CentSearcher's Blog

28 Nov 2020

The First Sparks of Numismatics

Coins-United States | CentSearcher

Happy thanksgiving everyone! I hope you had a great thanksgiving break, and plenty of new memories with your family. I was thinking about what my next topic will be for my weekly blog and with all the family history in mind right now it reminded me of how I started collecting. On both sides of the family I have grandparents who were devoted to the hobby, though I do not have much of a clear memory of them. I believe that most of the YNs out there were drawn in by a grandfathers collection, or I odd looking coin sitting in pocket change. These subtle encounters with coins plants a seed of interest into one's brain, that will continue to grow under the right circumstances. Today I'd like to take a look at how the "Hobby of Kings" came to being, as well as how I started it. Let's dive right in!

If you are new to numismatics, you may be wondering why I referred to it as the hobby of kings. Well, that is exactly what it was back then. Many people at the time made barely enough money to sustain themselves and their family, and collecting coins was something not considered even an option. That's sort of like a 8 year old trying to collect 20 dollar bills. But, that doesn't exclude everyone. There were also plenty richer families, as well as kings, that had the time and money to follow numismatics, hence the name hobby of kings. Now let's skip to the mid 1800s. This is when large cents were still being struck. But imagine having to deal with a coin almost as large as a half dollar but worth only one cent. It only makes sense to downsize the early american coppers, and that is what we see happen in 1857. Of course when the US mint announced the change with the change (see what I did there) the public went into a mad scramble to complete a set of large cents from 1793 to 1857, though the key dates were mostly ignored. This scramble ignited an interest across the nation, which would only continue to build. Quick fact, a numismatologist was what was referred to as a coin collector, though that quickly changed to numismatist. In 1858 the American Numismatic Society began in response to the trend, and many publications and clubs soon followed.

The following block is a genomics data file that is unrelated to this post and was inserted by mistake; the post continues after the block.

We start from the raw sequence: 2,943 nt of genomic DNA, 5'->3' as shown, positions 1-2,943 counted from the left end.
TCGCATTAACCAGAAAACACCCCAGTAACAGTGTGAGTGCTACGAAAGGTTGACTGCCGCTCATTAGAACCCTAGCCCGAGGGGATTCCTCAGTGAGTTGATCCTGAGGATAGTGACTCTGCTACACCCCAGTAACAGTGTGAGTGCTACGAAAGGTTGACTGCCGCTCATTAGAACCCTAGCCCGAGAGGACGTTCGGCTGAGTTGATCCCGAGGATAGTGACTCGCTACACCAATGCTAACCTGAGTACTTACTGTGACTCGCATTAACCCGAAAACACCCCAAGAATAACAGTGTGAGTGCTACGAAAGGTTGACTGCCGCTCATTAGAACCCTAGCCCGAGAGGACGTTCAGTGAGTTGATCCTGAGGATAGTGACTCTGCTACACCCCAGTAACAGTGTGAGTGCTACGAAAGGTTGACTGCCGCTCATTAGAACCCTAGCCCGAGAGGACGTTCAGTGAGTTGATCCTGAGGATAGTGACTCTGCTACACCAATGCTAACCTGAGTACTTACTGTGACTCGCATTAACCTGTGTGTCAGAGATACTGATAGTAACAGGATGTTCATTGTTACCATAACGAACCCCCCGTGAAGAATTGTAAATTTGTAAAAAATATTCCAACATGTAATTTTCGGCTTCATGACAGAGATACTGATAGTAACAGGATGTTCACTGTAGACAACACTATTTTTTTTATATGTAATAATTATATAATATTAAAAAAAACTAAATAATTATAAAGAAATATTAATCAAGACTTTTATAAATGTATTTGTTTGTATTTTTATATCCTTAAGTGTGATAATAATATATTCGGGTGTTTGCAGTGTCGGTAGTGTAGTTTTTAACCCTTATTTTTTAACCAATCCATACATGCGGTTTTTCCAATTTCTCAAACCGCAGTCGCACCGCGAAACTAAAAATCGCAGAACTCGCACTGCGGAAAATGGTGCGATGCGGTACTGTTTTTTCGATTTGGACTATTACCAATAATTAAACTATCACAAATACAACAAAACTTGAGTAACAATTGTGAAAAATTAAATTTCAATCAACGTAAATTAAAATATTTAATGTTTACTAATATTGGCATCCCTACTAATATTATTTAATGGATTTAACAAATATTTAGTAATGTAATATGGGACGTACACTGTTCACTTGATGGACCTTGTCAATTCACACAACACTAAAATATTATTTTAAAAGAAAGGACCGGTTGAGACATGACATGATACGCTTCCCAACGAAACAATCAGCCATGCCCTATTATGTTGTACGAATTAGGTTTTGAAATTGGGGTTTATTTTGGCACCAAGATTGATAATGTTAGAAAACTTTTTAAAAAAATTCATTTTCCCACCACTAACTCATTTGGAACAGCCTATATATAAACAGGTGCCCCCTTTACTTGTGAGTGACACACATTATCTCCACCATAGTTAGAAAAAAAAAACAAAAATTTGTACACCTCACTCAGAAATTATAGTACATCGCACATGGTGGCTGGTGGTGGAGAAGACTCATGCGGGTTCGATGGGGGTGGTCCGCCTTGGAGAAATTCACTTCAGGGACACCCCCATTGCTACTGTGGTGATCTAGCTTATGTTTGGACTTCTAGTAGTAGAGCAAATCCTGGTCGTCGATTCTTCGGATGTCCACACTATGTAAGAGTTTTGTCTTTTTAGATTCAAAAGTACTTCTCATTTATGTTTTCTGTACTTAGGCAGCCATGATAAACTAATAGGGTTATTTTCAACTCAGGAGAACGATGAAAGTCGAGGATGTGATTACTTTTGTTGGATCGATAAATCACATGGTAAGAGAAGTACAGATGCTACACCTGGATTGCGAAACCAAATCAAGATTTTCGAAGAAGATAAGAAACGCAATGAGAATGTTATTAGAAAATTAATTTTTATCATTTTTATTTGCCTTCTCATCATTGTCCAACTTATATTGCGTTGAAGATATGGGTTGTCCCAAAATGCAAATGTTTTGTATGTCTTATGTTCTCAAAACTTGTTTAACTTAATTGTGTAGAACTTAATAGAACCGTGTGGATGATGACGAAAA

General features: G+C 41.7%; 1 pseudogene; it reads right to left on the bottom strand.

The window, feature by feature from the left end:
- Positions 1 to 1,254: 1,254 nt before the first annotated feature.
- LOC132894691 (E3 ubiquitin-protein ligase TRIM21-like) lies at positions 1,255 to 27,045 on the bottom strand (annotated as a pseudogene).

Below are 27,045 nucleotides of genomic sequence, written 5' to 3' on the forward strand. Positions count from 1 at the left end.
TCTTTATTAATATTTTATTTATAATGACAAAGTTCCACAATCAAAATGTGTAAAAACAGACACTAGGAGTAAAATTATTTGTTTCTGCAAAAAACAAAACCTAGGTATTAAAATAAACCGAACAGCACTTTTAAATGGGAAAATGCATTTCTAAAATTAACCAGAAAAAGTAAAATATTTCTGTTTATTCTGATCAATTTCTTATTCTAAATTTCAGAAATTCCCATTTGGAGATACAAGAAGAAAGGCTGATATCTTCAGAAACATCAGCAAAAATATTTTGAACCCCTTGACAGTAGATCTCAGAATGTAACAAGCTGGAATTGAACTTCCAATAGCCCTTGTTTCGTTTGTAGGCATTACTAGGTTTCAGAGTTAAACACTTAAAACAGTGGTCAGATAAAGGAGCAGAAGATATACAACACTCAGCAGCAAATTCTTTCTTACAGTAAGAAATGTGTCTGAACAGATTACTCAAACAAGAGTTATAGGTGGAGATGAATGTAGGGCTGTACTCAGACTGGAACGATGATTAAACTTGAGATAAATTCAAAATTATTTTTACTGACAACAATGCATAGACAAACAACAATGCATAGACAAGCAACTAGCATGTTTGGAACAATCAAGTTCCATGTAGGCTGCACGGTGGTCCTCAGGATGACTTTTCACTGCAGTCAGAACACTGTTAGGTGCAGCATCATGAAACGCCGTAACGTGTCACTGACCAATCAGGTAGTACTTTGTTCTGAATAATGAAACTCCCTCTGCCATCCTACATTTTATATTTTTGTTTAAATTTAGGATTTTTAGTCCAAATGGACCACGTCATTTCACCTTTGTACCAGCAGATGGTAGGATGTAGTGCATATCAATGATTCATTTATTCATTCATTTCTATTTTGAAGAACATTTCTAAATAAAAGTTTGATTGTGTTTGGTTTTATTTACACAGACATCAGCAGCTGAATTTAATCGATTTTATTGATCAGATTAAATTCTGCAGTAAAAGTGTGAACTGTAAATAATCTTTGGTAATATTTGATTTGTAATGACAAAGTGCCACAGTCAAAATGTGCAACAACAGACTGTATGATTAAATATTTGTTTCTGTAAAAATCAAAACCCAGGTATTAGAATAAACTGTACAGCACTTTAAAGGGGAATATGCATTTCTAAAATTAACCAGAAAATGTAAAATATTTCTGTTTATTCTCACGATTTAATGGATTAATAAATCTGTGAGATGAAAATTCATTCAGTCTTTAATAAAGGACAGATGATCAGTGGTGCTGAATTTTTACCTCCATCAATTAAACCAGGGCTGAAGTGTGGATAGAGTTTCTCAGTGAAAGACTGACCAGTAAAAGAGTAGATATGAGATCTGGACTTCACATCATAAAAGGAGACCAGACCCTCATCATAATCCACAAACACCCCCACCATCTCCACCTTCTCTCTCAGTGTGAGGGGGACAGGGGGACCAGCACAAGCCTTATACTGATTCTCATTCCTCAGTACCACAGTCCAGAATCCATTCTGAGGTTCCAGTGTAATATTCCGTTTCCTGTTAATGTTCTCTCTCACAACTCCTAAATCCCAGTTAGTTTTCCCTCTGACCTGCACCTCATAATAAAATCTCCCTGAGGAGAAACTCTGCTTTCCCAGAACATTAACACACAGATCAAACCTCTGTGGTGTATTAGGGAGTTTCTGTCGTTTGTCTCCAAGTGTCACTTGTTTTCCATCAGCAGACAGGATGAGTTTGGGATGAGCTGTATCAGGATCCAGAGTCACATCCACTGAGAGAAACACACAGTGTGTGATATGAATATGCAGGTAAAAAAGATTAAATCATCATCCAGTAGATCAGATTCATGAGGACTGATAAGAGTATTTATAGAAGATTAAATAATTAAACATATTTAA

In the late 1900s, hobbies were plentiful, including stamps, coins, sports cards, and much more. So it isn't uncommon to have a father or grandfather who is associated with the hobby. My grandfather was a Numismatist, and when he passed away my dad inherited 1/5 of his collection, which is still a large lot. On occasion my dad would take the collection out of his closet, and I would admire it. I also received a few coins from him, such as a proof set from my birth year with a handwritten by him. Then on my other side of the family we have another big time collector. My mom handed down a morgan dollar from his collection, which I put in my "memory box" with other coins of numismatic value. This memory box that I had continued to expand as I added random coins that I was given or found in circulation. Finally, I took them out and decided to give it a try. My dad picked up some whitman folders, and I got to work filling them out. I went through a phase of straining hard on my folders, until I was out of resources. This is wher I had a moment of hesitation, and I admit I nearly began to pack it all up. But then, I was diagnosed with Crohn's disease. What does this have to do with anything? In short, lots of things. My treatment for Crohns is in a Charlotte, which is an hour drive from my house. This opened a window, for there was a coin shop in the area and so my parents let me take a quick stop there. I was in awe of the different coins in all grades dating back to the 1700s, and I never turned back from there. I have an infusion once every two months now, and that is when I take the chance to swing by the coin shop. The relationship between my condition and my hobby are very strange, but it works out. My membership with the ANA is actually also related to my condition. My infusions last 2 - 3 hours, so what better way to pass time than read the Numismatist? That is exactly what I did. In what in the hospital that I joined the ANA, and I now benefit from my membership in more ways than what I originally suspected.

Wow. I planned on making this blog a short one, but I just kept on typing and typing. I guess I had more to share than I thought. Thanks for taking the time to read my blog! How did you come to become a numismatist, or join the ANA? Let me know in the comments, or you can write your own blog in you want to go a little more in depth like me. Stay safe, and keep on collecting! Your fellow numismatist, CentSearcher


Coin Keeper

Level 3

I actually started coin collecting when I found an odd looking quarter. Unfortunately, it was only an environmental damage quarter though :)


Level 4

Health problems are hard to deal with, but it sounds like you passion for the hobby is helping. Love the local coin shop.


Level 4